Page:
A Beginner’s Guide to the Special Education Legal Process: Finding Solutions




This is a summary of the third edition of CSNLG’s podcast series “A Beginner’s Guide to the Special Education”. In this podcast, our host Michael Boll and lead attorney Richard Isaacs discuss how a family should find solutions to their child’s special educational needs. The podcast can be found here.

What happens when the district disagrees with your IEP?

  • Oftentimes, once we have all the outside assessments that we need, we present them in an IEP meeting, the district has its data, and it has offered what it feels is appropriate, there’s still a disagreement with the district.
  • To us, this is just the beginning of the conversation and there is nothing to worry about.
  • Districts typically do not take risks in IEPs – they simply offer a basic level of services. However, parents can push harder for a better program.
  • This may be in the form of filing a due process complaint. This approach provides several opportunities to reach a resolution including a resolution meeting and mediation.  
  • Oftentimes we can get an appropriate program funded by the district, but it will be outside the IEP process.

FAPE and ‘basic floor of opportunity’

  • FAPE: the district’s obligation to provide a Free Appropriate Public Education.
    • “Appropriate” is what’s meaningful to each particular student in light of their own potential.
  • The district’s obligation is merely to provide  a ‘basic floor of opportunity’.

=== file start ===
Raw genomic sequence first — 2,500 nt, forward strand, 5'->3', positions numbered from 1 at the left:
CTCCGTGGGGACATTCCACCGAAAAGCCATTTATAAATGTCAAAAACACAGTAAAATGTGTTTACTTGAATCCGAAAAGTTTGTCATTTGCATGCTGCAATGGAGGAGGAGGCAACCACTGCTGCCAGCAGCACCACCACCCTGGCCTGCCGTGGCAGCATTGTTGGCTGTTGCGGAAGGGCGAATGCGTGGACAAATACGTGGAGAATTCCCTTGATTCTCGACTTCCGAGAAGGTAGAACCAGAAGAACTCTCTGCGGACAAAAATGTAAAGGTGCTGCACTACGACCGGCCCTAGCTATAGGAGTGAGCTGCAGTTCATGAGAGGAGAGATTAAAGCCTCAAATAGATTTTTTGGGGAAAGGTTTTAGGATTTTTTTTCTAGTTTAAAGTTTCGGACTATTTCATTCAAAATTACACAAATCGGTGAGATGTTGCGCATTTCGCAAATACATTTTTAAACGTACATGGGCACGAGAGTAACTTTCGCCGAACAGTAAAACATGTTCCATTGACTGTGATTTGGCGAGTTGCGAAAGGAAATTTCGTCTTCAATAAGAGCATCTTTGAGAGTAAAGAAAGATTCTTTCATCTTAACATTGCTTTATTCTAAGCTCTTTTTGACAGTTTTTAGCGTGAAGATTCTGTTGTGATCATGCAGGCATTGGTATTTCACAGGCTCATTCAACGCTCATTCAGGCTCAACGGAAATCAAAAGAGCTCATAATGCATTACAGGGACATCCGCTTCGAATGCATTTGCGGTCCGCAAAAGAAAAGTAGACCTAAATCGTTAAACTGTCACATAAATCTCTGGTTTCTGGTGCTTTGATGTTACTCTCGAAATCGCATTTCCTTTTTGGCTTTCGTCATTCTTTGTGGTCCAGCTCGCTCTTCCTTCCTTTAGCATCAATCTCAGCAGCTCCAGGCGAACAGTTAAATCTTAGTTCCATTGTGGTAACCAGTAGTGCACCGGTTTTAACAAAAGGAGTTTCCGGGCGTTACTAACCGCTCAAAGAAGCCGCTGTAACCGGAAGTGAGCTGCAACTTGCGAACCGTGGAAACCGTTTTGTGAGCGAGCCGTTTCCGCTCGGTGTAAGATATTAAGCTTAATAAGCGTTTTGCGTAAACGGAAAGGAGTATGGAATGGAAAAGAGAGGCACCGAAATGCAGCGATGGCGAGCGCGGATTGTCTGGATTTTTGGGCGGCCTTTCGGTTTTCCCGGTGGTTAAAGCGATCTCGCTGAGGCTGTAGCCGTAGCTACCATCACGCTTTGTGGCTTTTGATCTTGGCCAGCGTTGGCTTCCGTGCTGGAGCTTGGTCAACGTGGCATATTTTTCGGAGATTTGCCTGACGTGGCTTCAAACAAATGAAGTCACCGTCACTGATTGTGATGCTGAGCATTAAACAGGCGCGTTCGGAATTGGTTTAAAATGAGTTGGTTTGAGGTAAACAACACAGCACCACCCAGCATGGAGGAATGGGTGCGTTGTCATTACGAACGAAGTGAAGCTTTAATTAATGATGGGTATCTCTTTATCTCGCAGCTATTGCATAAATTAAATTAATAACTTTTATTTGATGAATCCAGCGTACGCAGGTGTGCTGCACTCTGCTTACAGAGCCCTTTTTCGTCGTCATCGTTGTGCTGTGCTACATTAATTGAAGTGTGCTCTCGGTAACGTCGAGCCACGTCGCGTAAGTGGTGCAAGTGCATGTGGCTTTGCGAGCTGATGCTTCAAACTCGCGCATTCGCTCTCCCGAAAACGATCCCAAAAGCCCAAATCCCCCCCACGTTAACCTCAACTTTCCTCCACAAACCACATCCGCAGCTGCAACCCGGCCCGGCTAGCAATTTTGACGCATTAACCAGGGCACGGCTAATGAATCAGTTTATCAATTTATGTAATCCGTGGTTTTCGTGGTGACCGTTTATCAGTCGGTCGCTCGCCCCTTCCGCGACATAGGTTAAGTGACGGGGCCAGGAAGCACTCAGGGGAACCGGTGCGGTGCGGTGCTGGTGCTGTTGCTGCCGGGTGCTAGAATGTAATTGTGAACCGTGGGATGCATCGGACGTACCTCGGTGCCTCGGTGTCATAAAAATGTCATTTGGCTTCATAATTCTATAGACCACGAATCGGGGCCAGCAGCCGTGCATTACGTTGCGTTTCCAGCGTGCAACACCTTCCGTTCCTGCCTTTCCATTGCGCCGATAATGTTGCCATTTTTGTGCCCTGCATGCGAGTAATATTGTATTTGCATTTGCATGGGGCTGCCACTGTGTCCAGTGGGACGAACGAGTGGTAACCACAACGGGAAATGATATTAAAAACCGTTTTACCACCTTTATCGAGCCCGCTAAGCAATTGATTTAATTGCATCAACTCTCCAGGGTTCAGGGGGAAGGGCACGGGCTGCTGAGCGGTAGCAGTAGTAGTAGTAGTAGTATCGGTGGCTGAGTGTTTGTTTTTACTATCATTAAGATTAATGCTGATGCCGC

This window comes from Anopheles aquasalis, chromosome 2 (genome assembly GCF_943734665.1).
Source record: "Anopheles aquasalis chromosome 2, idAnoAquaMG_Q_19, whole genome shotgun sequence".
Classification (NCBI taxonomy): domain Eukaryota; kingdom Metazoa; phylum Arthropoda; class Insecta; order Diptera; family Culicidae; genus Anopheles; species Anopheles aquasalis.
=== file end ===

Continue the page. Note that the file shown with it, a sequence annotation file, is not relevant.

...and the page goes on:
• Our job is to get the district to provide much more than that basic floor of opportunity and get a much higher level of services.

Finding the Appropriate Placement

  • Oftentimes, districts never actually close the learning gap of students with special needs. Generic RSP (resource specialist program), SAI (Specialized Academic Instruction), or SDC (special day class) programs have limited outcomes at best.
    • For example, a student may be struggling academically so the district puts that  student in a special day class in fourth grade. For the next four or five years, they remain in the special day class and by the time they enter high school, the student is off diploma track
    • Conversely, we have had students graduate high school reading at a second/third grade level. After pushing for intensive intervention, we have gotten them beyond the 12th grade reading level after about six months.
  • Finding the appropriate solution is about identifying the specific programs (as suggested by outside assessments), and then pushing the district to provide them.
    • Often this is will happen outside the IEP, through a settlement agreement.

Do parents really need an attorney?

  • A good advocates can handle most cases  all the way up to the beginning of litigation.
  • Advocates are also typically less expensive than attorneys. However, advocate fees are not statutorily recoverable whereas legal fees often are. This means it may be cheaper to use an attorney throughout the whole process.
  • At IEP meetings, advocates shine because they often have a higher level of expertise – they know the resources of the school district better, know how to read and present assessments, and talk about goals.
  • The problem particularly with parents who go at it alone: the district will direct you towards outside assessors that they work with a lot, which often renders the recommendations meaningless and unusable.
  • Advocates or an attorney will direct the family to experts that can identify what’s going on with the student.
  • At that point, if the district says no, parents may want to contact an advocate or attorney to help with the next steps.

This summary is part of our complete Beginner’s Guide to the Special Education Legal Process.

3 replies

Leave a Reply

Want to join the discussion?
Feel free to contribute!

Leave a Reply